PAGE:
Advanced technology underpins the tools astronomers use to study the cosmos from the ground and space. It is therefore important to reference the technologies discussed throughout the symposium with special plenary presentations on forefront astronomical research that is being conducted today or planned for tomorrow. These plenary sessions begin on Monday, June 28 with a pair of presentations that explain how little we really know about the universe and how, through existing and planned new facilities, we will probe basic properties of the universe and begin to answer fundamental questions like what is the universe made of, where did it come from, and what is its ultimate destiny? The plenary sessions continue on June 29 with a series of six invited presentations on research goals and technical challenges of next-generation optical, infrared, and radio facilities. Recent exciting findings within our own solar system using interplanetary probes will also be presented, which serves as a segue to the latest research results in exo-planets in the solar neighborhood. Finally, on July 1 the high-energy regime will be explored through presentations of recent results from X-ray and Gamma-ray observatories which probe everything from the physics of our sun to the most energetic explosions in nature.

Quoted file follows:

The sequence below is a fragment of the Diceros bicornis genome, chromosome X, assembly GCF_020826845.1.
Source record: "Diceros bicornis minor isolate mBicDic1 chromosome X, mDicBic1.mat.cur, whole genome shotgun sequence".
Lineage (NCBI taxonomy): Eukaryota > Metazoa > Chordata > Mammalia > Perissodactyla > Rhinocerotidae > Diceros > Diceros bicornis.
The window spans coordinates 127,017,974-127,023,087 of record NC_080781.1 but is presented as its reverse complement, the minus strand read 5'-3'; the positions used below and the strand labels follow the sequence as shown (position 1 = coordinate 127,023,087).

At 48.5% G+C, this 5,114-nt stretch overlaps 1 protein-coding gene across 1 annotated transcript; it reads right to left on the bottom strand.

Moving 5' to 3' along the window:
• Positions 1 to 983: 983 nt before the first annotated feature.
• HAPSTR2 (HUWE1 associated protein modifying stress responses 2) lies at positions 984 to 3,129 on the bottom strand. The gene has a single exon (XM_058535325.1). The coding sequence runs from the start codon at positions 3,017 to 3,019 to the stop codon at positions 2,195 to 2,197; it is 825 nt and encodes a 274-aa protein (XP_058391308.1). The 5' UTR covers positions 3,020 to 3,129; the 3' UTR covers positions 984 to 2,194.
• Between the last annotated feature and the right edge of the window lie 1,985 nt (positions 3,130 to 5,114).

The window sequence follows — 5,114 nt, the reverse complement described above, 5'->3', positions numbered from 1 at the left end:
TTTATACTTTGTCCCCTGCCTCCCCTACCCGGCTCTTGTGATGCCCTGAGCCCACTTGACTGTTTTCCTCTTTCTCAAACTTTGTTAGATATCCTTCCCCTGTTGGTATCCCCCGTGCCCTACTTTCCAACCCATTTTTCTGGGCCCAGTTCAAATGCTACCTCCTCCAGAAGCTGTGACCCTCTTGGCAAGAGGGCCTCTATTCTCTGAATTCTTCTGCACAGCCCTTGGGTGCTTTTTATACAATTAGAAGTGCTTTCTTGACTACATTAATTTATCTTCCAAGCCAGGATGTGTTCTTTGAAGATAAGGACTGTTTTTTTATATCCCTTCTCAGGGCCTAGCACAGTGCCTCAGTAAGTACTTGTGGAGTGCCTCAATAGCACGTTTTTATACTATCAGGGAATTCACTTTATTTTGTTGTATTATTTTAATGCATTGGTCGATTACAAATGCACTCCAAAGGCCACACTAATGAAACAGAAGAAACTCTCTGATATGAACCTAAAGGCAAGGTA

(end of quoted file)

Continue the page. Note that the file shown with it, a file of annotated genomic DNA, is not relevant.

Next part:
Combined these invited presentations from leaders in science and technology will provide both the novices and skilled researchers attending the symposium with up-to-date results from a wide variety of research facilities as well as outline the scientific objectives of future missions. These presentations represent a unique collection of expertise that is sure to be of broad interest to symposium attendees.
Plenary presenters include:
| •||Roberto Gilmozzi, European Organisation for Astronomical Research in the Southern Hemisphere|
| •||Mark McCaughrean, European Space Research and Technology Ctr.|
| •||Alfred McEwen, Lunar and Plenary Lab., The Univ. of Arizona |
| •||Göran Pilbratt, Herschel Space Observatory|
| •||Steven Ritz, Fermi's Large Area Telescope and Univ. of California, Santa Cruz|
| •||Yasushi Sato, Univ. of Tokyo|
| •||Sara Seager, Massachusetts Institute of Technology|
| •||Saku Tsuneta, National Astronomical Observatory of Japan|
| •||J. Anthony Tyson, Large Synoptic Survey Telescope, Univ. of California Davis|
| •||Ewine van Dishoeck, Leiden Observatory|